However, there are those who propose a violent change type Eastern Europe to generate a liberal capitalism (so where you want much of the exiles Cubans in Miami) or an anti-bureaucratic revolution that would impede the return of capitalism and return to the path of Lenin or Che (as postulated some Marxists). The Communist Party, however, rejects this because it ensures that if your model breaks the Cuba post-Castro could follow the path of Yugoslavia Finnish and entering a terrible civil war. Havana would prefer to follow the route of China and Viet Nam maintain control of the Communist Party but make concessions to the market and perhaps some ideological pluralism. Labour despite the fact that the United Kingdom proposes that Cuba becomes a democracy, the monarchy does not choose its head of State or to its upper House. Fidel Castro (leader of Cuba since 1959) and Elizabeth II (British Queen since 1952) have been heads of State that most have lasted in Office throughout the West.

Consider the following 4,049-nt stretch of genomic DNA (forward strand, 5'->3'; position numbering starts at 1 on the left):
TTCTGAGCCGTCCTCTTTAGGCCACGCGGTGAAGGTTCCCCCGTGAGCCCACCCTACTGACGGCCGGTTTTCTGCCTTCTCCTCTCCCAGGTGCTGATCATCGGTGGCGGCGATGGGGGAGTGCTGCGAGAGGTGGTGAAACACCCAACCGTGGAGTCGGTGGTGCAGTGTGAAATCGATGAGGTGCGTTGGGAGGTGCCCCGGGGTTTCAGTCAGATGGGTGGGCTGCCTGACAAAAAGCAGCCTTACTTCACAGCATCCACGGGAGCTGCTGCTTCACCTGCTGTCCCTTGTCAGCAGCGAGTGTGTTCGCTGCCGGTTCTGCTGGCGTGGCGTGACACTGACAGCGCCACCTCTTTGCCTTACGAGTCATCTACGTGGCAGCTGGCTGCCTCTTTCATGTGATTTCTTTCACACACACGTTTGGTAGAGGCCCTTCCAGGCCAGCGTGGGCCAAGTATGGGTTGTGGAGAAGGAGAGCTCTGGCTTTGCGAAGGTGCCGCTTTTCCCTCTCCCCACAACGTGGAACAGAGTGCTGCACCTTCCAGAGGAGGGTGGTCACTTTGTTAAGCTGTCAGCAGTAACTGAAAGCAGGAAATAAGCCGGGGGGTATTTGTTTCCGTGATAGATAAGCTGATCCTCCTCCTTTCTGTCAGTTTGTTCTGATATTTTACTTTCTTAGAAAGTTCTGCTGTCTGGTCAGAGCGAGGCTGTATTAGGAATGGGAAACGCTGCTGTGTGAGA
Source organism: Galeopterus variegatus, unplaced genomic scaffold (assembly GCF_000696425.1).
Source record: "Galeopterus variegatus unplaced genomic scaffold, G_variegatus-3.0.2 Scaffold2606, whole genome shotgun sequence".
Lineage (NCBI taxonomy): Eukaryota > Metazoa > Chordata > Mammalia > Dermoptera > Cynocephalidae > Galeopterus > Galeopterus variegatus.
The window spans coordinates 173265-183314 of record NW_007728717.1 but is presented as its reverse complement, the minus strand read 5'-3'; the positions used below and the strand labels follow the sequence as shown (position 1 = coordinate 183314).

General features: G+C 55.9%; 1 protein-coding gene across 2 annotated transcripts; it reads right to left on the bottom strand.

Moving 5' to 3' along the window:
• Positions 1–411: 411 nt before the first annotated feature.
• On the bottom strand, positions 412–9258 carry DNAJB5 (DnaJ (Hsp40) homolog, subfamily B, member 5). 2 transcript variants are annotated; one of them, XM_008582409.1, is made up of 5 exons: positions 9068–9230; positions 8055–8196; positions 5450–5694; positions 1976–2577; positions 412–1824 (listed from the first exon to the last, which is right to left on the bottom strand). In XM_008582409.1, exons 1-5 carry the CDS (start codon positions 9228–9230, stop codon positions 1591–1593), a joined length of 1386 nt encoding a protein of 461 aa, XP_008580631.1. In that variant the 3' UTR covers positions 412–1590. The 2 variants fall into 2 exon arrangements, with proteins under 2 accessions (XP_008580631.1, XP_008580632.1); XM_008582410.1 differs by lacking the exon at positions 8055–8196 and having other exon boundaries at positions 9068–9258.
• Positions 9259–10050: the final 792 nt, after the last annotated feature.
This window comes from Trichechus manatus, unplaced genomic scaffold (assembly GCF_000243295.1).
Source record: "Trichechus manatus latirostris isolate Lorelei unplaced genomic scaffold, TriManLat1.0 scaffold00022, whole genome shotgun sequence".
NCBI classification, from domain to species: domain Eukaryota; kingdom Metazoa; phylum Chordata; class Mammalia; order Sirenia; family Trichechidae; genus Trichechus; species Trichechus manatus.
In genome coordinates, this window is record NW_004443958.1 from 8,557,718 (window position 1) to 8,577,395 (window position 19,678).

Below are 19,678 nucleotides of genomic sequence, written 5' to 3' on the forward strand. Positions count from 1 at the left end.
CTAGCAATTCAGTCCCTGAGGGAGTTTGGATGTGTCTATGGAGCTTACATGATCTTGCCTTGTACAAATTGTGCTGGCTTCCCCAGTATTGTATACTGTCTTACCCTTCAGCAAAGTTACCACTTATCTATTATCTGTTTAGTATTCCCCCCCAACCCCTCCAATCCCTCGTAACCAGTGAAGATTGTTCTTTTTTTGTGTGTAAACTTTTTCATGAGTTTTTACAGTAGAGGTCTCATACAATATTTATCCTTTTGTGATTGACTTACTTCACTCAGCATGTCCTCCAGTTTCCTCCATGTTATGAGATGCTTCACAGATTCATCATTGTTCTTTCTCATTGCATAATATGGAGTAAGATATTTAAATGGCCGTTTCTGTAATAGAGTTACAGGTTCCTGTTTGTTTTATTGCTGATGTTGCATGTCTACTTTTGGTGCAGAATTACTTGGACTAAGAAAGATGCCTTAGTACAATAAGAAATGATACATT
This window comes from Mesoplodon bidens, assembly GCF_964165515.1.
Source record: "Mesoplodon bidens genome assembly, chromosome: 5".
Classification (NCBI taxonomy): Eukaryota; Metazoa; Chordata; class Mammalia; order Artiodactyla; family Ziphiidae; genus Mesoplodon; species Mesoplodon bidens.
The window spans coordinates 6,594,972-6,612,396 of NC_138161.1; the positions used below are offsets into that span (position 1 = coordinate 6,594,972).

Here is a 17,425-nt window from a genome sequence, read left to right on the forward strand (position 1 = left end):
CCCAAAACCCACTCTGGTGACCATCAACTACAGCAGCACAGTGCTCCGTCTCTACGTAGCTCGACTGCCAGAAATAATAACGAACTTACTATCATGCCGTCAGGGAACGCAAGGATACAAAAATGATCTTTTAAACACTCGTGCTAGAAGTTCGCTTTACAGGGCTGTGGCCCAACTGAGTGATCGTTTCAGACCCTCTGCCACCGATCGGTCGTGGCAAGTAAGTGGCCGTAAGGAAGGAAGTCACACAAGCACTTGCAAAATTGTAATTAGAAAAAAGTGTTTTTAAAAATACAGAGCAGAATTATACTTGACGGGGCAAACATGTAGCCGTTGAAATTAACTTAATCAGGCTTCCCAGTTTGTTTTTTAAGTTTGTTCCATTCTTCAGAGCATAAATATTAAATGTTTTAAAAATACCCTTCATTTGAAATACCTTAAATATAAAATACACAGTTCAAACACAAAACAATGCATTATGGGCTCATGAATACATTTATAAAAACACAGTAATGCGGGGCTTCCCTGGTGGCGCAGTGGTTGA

While the first justified his position by having commanded a popular revolution, the second does it for the rights of his family. Although some labour sectors wanted Britain to have an Head of State and a Senate elected, his party (after nearly 11 years in power) has been limited to giving a more modern air to the monarchy while his reform of the House of Lords 738 still does not disrupt the fact that his power is the only one where all the members of the upper House have been appointed and not elected. The House of Commons has 646 members each of whom is elected representing a district. With this plurality system the winner in each party takes all. So in the 2005 election labour won 35% of the votes in all the United Kingdom but was left with 55% of the Parliament, which can govern without making concessions or coalitions.